I’m going to ask you to do something completely backward. The structured thought process begins with the answer then works to prove or disprove it. The sequence of steps in the process is deliberate. Don’t jump ahead or do the steps out of order, or you’ll cause issues for yourself. The process is shown below.
Step 1: Define the question. You have to understand what the problem is before you can solve it. Get clarity from your requestor as to what the issue is and why they want it solved.
Step 2: Create a core idea. The core idea is your primary recommendation. It spells out the action you want to take and the rationale for taking the action. The core idea is a hypothesis as to what the recommendation could be combined with a reason for pursuing it. That reason must be something of value to your audience.
Step 3: Build the architecture. The logic of your argument is the architecture. It’s how you’re going to arrange your facts and analyses to support your core idea.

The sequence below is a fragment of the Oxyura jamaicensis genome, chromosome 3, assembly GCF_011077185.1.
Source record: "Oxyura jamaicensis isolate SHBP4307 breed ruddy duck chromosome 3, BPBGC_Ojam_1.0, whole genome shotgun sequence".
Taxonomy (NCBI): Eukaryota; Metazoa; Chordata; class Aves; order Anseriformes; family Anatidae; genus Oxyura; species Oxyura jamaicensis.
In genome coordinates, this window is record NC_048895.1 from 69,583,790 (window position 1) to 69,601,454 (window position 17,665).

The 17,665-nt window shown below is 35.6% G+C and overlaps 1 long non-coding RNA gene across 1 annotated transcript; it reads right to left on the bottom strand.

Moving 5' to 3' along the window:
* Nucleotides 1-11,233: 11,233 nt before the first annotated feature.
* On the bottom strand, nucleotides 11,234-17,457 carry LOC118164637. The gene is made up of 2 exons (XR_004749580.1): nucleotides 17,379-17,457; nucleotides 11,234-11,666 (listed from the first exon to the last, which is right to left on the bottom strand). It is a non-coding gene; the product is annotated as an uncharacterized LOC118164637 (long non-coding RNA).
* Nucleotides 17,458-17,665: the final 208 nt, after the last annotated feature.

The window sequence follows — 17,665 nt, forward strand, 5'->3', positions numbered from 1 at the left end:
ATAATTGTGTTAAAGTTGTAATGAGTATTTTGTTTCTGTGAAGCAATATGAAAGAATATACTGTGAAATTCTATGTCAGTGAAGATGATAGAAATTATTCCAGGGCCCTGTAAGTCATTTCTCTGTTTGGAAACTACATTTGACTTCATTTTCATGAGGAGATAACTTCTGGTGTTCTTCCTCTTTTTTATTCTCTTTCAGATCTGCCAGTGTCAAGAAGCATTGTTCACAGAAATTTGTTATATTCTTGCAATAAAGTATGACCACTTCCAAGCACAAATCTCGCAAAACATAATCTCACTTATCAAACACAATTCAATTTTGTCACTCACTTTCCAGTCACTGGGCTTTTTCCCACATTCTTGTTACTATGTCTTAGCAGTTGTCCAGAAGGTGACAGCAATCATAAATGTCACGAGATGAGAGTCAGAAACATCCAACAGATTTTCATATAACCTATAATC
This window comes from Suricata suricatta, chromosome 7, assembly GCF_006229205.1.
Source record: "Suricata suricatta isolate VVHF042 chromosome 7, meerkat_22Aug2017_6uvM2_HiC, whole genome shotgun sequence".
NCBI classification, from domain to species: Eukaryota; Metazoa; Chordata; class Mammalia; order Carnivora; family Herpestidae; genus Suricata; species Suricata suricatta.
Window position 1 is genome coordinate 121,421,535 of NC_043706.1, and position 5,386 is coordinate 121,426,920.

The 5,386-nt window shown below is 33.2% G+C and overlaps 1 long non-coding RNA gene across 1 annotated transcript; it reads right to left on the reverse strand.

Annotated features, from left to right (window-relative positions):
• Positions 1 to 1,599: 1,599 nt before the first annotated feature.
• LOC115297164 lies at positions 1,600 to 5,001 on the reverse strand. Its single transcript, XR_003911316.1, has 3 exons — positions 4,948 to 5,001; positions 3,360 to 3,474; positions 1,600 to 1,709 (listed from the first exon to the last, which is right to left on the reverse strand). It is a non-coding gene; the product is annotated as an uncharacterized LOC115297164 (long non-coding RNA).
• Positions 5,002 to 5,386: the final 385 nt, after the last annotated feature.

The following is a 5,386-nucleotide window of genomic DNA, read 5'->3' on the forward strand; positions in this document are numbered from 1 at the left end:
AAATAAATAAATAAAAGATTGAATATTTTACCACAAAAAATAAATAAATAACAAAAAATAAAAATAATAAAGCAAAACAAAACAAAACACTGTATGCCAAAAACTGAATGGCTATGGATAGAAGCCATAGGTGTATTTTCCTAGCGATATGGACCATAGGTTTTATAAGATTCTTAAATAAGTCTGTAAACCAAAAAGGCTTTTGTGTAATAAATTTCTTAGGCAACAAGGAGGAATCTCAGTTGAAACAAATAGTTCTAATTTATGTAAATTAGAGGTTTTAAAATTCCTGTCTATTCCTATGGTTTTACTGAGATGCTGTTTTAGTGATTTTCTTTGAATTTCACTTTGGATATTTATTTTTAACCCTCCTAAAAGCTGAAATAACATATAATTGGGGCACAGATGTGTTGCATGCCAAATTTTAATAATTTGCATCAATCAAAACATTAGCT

Step 4: Create the story. The story is your simple narrative that gets your audience to arrive at your conclusion. It’s derived from your architecture.
Step 5: Discuss and refine the story. This is where you get other people’s feedback on your idea. Notice you’re involving others well before you expend effort on analysis.
Step 6: Select core facts and analyses. This method isn’t about having all the facts. It’s about having the right facts. The facts and analyses you choose to do will be gathered to support your architecture.